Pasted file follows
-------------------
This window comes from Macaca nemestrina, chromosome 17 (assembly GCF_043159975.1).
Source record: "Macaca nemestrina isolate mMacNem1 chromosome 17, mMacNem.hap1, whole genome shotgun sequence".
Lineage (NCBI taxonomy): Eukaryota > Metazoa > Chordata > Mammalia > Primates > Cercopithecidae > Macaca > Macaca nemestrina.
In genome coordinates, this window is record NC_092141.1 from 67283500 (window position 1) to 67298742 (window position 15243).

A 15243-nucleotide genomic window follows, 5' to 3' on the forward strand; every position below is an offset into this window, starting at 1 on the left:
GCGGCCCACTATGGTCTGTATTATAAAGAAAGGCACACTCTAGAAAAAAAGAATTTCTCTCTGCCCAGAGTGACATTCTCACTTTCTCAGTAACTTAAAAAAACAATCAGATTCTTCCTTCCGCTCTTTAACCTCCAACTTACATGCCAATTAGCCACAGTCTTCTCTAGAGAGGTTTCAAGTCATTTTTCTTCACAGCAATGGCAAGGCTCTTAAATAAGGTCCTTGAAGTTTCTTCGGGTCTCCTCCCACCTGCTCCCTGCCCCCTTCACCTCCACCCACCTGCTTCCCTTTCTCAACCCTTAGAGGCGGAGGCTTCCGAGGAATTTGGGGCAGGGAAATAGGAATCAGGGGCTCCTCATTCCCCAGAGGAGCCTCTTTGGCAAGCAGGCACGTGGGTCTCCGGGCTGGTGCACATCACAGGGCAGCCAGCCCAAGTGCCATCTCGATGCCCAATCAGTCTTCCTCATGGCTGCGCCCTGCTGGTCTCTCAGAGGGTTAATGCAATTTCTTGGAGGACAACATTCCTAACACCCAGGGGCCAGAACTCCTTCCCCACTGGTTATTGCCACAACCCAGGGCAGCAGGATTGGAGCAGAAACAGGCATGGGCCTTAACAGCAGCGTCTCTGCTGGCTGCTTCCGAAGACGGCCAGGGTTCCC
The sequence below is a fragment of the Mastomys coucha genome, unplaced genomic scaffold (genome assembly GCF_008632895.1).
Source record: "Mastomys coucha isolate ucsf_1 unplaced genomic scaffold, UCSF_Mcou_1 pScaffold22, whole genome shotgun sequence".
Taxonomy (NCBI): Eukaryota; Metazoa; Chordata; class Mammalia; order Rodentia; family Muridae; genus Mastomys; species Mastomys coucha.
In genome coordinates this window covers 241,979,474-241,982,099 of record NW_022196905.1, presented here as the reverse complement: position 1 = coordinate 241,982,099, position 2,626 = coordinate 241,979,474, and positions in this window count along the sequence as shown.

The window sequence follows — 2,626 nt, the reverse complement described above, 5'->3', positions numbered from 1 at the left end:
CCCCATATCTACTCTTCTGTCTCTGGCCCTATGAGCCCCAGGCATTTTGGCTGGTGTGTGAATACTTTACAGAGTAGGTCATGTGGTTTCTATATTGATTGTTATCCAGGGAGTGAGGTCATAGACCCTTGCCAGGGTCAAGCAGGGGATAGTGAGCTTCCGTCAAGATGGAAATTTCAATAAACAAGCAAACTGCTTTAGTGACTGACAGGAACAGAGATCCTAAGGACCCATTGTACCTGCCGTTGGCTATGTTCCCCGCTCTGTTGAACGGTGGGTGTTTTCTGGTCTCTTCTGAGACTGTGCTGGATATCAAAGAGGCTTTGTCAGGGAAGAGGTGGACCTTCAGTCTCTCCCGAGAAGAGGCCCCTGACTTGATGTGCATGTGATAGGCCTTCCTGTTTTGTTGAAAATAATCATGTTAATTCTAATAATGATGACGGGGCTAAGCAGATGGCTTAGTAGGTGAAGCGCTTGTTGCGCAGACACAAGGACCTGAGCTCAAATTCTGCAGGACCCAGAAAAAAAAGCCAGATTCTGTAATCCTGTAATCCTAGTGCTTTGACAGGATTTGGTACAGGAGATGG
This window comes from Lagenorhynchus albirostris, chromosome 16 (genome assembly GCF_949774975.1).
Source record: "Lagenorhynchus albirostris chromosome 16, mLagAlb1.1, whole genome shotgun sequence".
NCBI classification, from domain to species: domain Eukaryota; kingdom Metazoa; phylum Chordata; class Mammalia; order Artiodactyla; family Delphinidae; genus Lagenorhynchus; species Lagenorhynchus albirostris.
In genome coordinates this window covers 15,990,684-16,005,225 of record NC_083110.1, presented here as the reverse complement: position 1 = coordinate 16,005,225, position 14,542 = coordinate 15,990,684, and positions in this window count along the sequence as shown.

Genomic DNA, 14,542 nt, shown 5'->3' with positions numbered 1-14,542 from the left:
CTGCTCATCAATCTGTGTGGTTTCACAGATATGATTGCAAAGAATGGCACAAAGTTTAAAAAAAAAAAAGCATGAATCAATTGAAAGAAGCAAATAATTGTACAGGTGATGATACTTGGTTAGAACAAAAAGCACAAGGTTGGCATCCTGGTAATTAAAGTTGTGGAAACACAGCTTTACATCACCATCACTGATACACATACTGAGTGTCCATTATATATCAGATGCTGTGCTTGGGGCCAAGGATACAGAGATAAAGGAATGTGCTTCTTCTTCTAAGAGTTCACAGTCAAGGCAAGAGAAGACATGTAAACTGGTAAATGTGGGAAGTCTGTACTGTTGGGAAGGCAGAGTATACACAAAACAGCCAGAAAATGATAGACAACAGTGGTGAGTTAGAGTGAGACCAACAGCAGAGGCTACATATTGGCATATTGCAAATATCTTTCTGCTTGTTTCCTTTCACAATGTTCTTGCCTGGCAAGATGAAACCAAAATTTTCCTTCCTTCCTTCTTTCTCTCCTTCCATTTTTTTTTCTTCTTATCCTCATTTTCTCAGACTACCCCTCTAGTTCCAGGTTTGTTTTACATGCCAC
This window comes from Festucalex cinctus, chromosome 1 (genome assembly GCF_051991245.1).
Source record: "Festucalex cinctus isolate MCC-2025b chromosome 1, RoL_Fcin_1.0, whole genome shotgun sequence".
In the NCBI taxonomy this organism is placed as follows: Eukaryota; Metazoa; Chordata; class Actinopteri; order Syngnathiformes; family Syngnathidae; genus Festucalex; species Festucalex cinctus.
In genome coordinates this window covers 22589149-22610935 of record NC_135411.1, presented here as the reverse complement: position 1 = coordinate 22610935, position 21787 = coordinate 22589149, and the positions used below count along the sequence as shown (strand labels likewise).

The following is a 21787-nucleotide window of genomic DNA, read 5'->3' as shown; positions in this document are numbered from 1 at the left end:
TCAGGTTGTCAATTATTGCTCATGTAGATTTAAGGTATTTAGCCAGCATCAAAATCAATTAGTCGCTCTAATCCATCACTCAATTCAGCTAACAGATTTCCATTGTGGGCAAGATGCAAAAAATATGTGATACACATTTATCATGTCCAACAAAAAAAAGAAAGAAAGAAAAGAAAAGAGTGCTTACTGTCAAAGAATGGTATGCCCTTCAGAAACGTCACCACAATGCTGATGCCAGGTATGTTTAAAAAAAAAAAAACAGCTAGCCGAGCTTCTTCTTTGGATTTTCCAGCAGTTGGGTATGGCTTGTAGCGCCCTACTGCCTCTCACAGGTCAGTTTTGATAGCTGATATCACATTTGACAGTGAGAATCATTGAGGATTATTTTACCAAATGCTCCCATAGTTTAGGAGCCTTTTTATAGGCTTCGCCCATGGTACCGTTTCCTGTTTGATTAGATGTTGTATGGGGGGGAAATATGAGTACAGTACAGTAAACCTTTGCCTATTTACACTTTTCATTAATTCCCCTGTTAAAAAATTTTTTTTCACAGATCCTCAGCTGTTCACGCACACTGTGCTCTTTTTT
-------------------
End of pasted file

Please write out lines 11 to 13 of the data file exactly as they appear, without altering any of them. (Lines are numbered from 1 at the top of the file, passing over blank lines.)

The window sequence follows — 2,626 nt, the reverse complement described above, 5'->3', positions numbered from 1 at the left end:
CCCCATATCTACTCTTCTGTCTCTGGCCCTATGAGCCCCAGGCATTTTGGCTGGTGTGTGAATACTTTACAGAGTAGGTCATGTGGTTTCTATATTGATTGTTATCCAGGGAGTGAGGTCATAGACCCTTGCCAGGGTCAAGCAGGGGATAGTGAGCTTCCGTCAAGATGGAAATTTCAATAAACAAGCAAACTGCTTTAGTGACTGACAGGAACAGAGATCCTAAGGACCCATTGTACCTGCCGTTGGCTATGTTCCCCGCTCTGTTGAACGGTGGGTGTTTTCTGGTCTCTTCTGAGACTGTGCTGGATATCAAAGAGGCTTTGTCAGGGAAGAGGTGGACCTTCAGTCTCTCCCGAGAAGAGGCCCCTGACTTGATGTGCATGTGATAGGCCTTCCTGTTTTGTTGAAAATAATCATGTTAATTCTAATAATGATGACGGGGCTAAGCAGATGGCTTAGTAGGTGAAGCGCTTGTTGCGCAGACACAAGGACCTGAGCTCAAATTCTGCAGGACCCAGAAAAAAAAGCCAGATTCTGTAATCCTGTAATCCTAGTGCTTTGACAGGATTTGGTACAGGAGATGG
This window comes from Lagenorhynchus albirostris, chromosome 16 (genome assembly GCF_949774975.1).